ManyRelatedField style classes will continue to function, but will raise a
PendingDeprecationWarning, which can be made visible using the
Note: If you need to forcibly turn off the implicit "
__iter__ objects" behavior, you can now do so by specifying
many=False. This will become the default (instead of the current default of
None) once the deprecation of the implicit behavior is finalised in version 2.4.
Cleaner optional relationships
Serializer relationships for nullable Foreign Keys will change from using the current
null=True flag, to instead using
For example, is a user account has an optional foreign key to a company, that you want to express using a hyperlink, you might use the following field in a
current_company = serializers.HyperlinkedRelatedField(required=False)
This is in line both with the rest of the serializer fields API, and with Django's
required throughout the serializers API means you won't need to consider if a particular field should take
null arguments instead of
required, and also means there will be more consistent behavior for how fields are treated when they are not present in the incoming data.
null=True argument will continue to function, and will imply
required=False, but will raise a
Cleaner CharField syntax
CharField API previously took an optional
blank=True argument, which was intended to differentiate between null CharField input, and blank CharField input.
In keeping with Django's CharField API, REST framework's
CharField will only ever return the empty string, for missing or
None inputs. The
blank flag will no longer be in use, and you should instead just use the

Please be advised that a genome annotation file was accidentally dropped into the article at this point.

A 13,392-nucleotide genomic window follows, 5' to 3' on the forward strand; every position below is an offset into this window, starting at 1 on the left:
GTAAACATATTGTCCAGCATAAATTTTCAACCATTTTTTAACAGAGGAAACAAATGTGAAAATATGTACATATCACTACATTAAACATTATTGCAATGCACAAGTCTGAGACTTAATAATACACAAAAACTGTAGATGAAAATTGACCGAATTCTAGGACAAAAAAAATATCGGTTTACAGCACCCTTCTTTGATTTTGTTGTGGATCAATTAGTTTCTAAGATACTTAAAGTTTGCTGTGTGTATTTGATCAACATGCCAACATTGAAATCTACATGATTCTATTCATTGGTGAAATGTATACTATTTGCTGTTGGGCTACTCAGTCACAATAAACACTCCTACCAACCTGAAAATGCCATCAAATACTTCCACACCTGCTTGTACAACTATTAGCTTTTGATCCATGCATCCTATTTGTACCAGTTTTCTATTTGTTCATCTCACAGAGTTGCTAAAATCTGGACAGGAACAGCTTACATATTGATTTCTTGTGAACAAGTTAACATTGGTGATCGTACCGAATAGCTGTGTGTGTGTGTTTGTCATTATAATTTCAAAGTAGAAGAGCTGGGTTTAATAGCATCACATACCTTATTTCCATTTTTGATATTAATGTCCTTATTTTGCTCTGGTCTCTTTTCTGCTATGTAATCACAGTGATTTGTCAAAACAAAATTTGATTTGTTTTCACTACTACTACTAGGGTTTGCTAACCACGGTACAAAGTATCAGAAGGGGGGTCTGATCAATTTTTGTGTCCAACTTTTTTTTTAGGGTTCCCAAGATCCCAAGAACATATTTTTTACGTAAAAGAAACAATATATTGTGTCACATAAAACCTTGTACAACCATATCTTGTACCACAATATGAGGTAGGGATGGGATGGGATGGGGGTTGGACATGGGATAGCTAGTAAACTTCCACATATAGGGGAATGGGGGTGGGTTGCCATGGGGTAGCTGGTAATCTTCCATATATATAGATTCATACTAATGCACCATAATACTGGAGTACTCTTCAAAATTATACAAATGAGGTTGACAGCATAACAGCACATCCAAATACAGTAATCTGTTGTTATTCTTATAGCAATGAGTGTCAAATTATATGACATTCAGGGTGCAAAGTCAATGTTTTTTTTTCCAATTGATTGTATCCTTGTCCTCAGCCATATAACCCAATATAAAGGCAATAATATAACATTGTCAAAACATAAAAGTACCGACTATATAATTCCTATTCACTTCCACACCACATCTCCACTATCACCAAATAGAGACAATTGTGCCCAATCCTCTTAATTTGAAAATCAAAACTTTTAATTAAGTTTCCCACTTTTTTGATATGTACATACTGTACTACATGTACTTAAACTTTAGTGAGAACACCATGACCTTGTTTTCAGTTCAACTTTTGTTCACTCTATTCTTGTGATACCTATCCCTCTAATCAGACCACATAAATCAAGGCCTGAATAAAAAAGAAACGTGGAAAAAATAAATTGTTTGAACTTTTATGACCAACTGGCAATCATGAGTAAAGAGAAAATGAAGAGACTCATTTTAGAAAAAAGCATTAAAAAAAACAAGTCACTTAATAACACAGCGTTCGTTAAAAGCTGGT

required=<bool> flag. For example:
extra_details = CharField(required=False)
blank keyword argument will continue to function, but will raise a
Simpler object-level permissions
Custom permissions classes previously used the signature
.has_permission(self, request, view, obj=None). This method would be called twice, firstly for the global permissions check, with the
obj parameter set to
None, and again for the object-level permissions check when appropriate, with the
obj parameter set to the relevant model instance.
The global permissions check and object-level permissions check are now separated into two separate methods, which gives a cleaner, more obvious API.
- Global permission checks now use the
.has_permission(self, request, view)signature.
- Object-level permission checks use a new method
.has_object_permission(self, request, view, obj).
For example, the following custom permission class:
class IsOwner(permissions.BasePermission): """ Custom permission to only allow owners of an object to view or edit it. Model instances are expected to include an `owner` attribute. """ def has_permission(self, request, view, obj=None): if obj is None: # Ignore global permissions check return True return obj.owner == request.user
class IsOwner(permissions.BasePermission): """ Custom permission to only allow owners of an object to view or edit it. Model instances are expected to include an `owner` attribute. """ def has_object_permission(self, request, view, obj): return obj.owner == request.user
If you're overriding the
BasePermission class, the old-style signature will continue to function, and will correctly handle both global and object-level permissions checks, but its use will raise a
Note also that the usage of the internal APIs for permission checking on the
View class has been cleaned up slightly, and is now documented and subject to the deprecation policy in all future versions.
More explicit hyperlink relations behavior
When using a serializer with a
HyperlinkedIdentityField, the hyperlinks would previously use absolute URLs if the serializer context included a
'request' key, and fall back to using relative URLs otherwise. This could lead to non-obvious behavior, as it might not be clear why some serializers generated absolute URLs, and others do not.
From version 2.2 onwards, serializers with hyperlinked relationships always require a
'request' key to be supplied in the context dictionary. The implicit behavior will continue to function, but its use will raise a